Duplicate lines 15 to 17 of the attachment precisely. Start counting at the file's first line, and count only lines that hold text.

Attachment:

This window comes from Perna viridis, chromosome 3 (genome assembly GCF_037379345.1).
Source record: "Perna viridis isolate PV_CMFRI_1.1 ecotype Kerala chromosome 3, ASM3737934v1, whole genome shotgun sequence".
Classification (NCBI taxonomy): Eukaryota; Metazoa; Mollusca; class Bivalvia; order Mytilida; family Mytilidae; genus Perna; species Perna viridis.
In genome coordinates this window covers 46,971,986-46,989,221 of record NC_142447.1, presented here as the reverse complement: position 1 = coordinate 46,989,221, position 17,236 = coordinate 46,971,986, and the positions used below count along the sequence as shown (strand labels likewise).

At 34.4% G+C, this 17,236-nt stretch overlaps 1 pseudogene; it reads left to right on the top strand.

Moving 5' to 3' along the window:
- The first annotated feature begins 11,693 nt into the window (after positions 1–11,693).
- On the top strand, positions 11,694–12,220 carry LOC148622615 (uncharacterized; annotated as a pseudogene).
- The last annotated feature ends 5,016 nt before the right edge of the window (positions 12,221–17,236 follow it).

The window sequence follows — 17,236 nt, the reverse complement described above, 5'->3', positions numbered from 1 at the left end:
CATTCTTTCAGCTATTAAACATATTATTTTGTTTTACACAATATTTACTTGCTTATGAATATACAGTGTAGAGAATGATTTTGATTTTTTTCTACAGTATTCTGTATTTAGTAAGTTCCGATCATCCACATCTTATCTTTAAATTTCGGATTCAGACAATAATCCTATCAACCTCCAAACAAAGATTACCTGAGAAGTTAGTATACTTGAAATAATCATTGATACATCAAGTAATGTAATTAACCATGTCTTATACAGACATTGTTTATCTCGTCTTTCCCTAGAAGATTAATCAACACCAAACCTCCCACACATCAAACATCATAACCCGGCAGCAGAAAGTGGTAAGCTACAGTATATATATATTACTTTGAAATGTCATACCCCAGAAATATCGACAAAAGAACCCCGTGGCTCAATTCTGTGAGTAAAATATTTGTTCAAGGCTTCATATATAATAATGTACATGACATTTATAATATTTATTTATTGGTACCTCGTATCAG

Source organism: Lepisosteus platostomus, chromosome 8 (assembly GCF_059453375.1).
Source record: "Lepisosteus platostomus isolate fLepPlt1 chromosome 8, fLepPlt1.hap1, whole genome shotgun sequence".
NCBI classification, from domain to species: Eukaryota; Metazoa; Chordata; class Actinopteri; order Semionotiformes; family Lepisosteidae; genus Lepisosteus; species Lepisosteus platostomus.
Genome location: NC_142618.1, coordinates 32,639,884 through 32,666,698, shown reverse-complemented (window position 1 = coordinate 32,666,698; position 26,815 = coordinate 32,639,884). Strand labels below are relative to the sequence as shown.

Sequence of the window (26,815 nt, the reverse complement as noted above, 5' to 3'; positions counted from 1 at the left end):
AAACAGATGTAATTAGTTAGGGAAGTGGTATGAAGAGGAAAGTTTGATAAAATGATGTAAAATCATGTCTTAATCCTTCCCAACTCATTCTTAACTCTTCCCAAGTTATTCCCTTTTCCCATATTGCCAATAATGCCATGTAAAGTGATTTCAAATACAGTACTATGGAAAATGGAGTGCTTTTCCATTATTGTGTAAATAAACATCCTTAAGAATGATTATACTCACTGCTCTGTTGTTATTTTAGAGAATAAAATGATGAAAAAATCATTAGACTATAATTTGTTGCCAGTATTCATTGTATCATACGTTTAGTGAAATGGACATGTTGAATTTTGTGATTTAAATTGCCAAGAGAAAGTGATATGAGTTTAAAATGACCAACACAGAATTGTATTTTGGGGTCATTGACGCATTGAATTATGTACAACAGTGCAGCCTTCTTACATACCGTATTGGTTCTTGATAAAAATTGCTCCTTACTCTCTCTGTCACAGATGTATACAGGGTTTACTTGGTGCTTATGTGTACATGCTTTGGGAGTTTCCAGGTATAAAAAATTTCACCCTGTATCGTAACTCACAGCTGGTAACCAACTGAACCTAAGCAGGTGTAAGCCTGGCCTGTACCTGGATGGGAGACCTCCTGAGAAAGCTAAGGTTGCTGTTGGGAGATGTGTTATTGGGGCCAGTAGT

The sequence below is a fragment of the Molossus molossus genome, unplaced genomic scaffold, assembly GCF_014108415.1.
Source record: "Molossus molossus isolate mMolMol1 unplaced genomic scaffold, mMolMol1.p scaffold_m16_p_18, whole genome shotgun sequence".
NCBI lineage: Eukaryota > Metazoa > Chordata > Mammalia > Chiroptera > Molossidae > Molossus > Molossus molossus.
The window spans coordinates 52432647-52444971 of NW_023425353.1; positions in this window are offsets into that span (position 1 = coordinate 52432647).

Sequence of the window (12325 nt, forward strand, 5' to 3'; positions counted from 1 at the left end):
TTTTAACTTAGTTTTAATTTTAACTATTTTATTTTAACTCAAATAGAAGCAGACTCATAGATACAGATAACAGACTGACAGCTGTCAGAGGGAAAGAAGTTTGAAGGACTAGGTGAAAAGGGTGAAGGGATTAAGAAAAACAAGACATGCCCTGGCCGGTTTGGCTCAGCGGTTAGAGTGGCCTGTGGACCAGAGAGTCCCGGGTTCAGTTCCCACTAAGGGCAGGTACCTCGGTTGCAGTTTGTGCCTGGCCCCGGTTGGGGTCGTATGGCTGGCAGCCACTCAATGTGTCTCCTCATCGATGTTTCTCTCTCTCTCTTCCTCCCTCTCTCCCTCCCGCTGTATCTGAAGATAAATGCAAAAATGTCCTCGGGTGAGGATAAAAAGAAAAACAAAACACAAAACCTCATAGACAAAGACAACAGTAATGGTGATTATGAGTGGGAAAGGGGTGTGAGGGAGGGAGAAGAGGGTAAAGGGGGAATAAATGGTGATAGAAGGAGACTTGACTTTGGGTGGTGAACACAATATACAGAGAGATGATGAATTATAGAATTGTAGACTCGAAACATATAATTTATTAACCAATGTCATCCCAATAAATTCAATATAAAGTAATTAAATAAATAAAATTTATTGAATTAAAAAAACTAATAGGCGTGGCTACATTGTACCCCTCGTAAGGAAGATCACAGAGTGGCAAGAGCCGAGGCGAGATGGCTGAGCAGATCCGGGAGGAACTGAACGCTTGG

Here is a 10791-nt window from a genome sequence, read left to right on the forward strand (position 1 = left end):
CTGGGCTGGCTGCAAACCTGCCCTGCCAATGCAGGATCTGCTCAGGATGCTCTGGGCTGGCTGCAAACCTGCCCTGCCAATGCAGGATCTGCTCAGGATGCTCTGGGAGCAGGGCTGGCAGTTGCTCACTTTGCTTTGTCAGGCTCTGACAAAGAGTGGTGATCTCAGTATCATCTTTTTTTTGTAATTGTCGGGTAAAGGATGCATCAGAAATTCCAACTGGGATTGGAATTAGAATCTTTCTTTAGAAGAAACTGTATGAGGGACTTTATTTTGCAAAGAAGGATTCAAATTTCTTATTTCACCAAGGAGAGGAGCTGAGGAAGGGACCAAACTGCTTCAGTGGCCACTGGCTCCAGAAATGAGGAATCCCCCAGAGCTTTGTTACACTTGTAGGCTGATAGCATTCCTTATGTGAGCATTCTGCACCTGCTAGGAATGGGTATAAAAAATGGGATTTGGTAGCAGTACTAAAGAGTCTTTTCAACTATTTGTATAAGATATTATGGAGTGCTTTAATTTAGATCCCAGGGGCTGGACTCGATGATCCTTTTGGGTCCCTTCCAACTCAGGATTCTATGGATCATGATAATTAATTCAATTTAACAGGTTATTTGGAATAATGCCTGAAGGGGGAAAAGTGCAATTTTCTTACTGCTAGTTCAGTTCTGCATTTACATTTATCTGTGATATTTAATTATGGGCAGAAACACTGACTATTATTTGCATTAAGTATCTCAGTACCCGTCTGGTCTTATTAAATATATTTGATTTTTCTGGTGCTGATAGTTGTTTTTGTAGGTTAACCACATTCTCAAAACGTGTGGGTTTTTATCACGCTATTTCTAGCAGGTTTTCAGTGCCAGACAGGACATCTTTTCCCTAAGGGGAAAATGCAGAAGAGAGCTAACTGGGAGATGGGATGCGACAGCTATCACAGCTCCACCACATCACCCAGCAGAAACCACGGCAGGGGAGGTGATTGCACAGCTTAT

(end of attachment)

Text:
Genome location: NC_142618.1, coordinates 32,639,884 through 32,666,698, shown reverse-complemented (window position 1 = coordinate 32,666,698; position 26,815 = coordinate 32,639,884). Strand labels below are relative to the sequence as shown.

Sequence of the window (26,815 nt, the reverse complement as noted above, 5' to 3'; positions counted from 1 at the left end):
AAACAGATGTAATTAGTTAGGGAAGTGGTATGAAGAGGAAAGTTTGATAAAATGATGTAAAATCATGTCTTAATCCTTCCCAACTCATTCTTAACTCTTCCCAAGTTATTCCCTTTTCCCATATTGCCAATAATGCCATGTAAAGTGATTTCAAATACAGTACTATGGAAAATGGAGTGCTTTTCCATTATTGTGTAAATAAACATCCTTAAGAATGATTATACTCACTGCTCTGTTGTTATTTTAGAGAATAAAATGATGAAAAAATCATTAGACTATAATTTGTTGCCAGTATTCATTGTATCATACGTTTAGTGAAATGGACATGTTGAATTTTGTGATTTAAATTGCCAAGAGAAAGTGATATGAGTTTAAAATGACCAACACAGAATTGTATTTTGGGGTCATTGACGCATTGAATTATGTACAACAGTGCAGCCTTCTTACATACCGTATTGGTTCTTGATAAAAATTGCTCCTTACTCTCTCTGTCACAGATGTATACAGGGTTTACTTGGTGCTTATGTGTACATGCTTTGGGAGTTTCCAGGTATAAAAAATTTCACCCTGTATCGTAACTCACAGCTGGTAACCAACTGAACCTAAGCAGGTGTAAGCCTGGCCTGTACCTGGATGGGAGACCTCCTGAGAAAGCTAAGGTTGCTGTTGGGAGATGTGTTATTGGGGCCAGTAGT